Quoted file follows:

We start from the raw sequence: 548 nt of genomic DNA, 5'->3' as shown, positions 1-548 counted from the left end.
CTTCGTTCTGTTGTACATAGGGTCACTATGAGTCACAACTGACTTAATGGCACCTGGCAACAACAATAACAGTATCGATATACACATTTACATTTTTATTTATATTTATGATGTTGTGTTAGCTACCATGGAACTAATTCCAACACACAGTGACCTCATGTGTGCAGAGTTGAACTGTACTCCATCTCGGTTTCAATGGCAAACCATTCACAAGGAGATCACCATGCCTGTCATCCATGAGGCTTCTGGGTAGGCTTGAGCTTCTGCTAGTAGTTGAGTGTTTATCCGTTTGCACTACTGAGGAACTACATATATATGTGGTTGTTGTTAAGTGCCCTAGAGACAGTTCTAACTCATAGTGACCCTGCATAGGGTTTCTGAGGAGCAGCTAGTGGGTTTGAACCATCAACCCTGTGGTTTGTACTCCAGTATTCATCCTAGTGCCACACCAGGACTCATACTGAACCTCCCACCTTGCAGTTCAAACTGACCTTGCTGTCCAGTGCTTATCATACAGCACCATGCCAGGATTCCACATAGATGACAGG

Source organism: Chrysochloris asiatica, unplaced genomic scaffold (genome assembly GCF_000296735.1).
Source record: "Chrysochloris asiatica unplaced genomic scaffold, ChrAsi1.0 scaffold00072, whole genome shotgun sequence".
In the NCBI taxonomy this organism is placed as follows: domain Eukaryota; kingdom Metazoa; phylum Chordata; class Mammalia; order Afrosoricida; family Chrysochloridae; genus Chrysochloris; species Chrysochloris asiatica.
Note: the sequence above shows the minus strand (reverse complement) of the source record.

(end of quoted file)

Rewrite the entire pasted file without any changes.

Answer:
We start from the raw sequence: 548 nt of genomic DNA, 5'->3' as shown, positions 1-548 counted from the left end.
CTTCGTTCTGTTGTACATAGGGTCACTATGAGTCACAACTGACTTAATGGCACCTGGCAACAACAATAACAGTATCGATATACACATTTACATTTTTATTTATATTTATGATGTTGTGTTAGCTACCATGGAACTAATTCCAACACACAGTGACCTCATGTGTGCAGAGTTGAACTGTACTCCATCTCGGTTTCAATGGCAAACCATTCACAAGGAGATCACCATGCCTGTCATCCATGAGGCTTCTGGGTAGGCTTGAGCTTCTGCTAGTAGTTGAGTGTTTATCCGTTTGCACTACTGAGGAACTACATATATATGTGGTTGTTGTTAAGTGCCCTAGAGACAGTTCTAACTCATAGTGACCCTGCATAGGGTTTCTGAGGAGCAGCTAGTGGGTTTGAACCATCAACCCTGTGGTTTGTACTCCAGTATTCATCCTAGTGCCACACCAGGACTCATACTGAACCTCCCACCTTGCAGTTCAAACTGACCTTGCTGTCCAGTGCTTATCATACAGCACCATGCCAGGATTCCACATAGATGACAGG

Source organism: Chrysochloris asiatica, unplaced genomic scaffold (genome assembly GCF_000296735.1).
Source record: "Chrysochloris asiatica unplaced genomic scaffold, ChrAsi1.0 scaffold00072, whole genome shotgun sequence".
In the NCBI taxonomy this organism is placed as follows: domain Eukaryota; kingdom Metazoa; phylum Chordata; class Mammalia; order Afrosoricida; family Chrysochloridae; genus Chrysochloris; species Chrysochloris asiatica.
Note: the sequence above shows the minus strand (reverse complement) of the source record.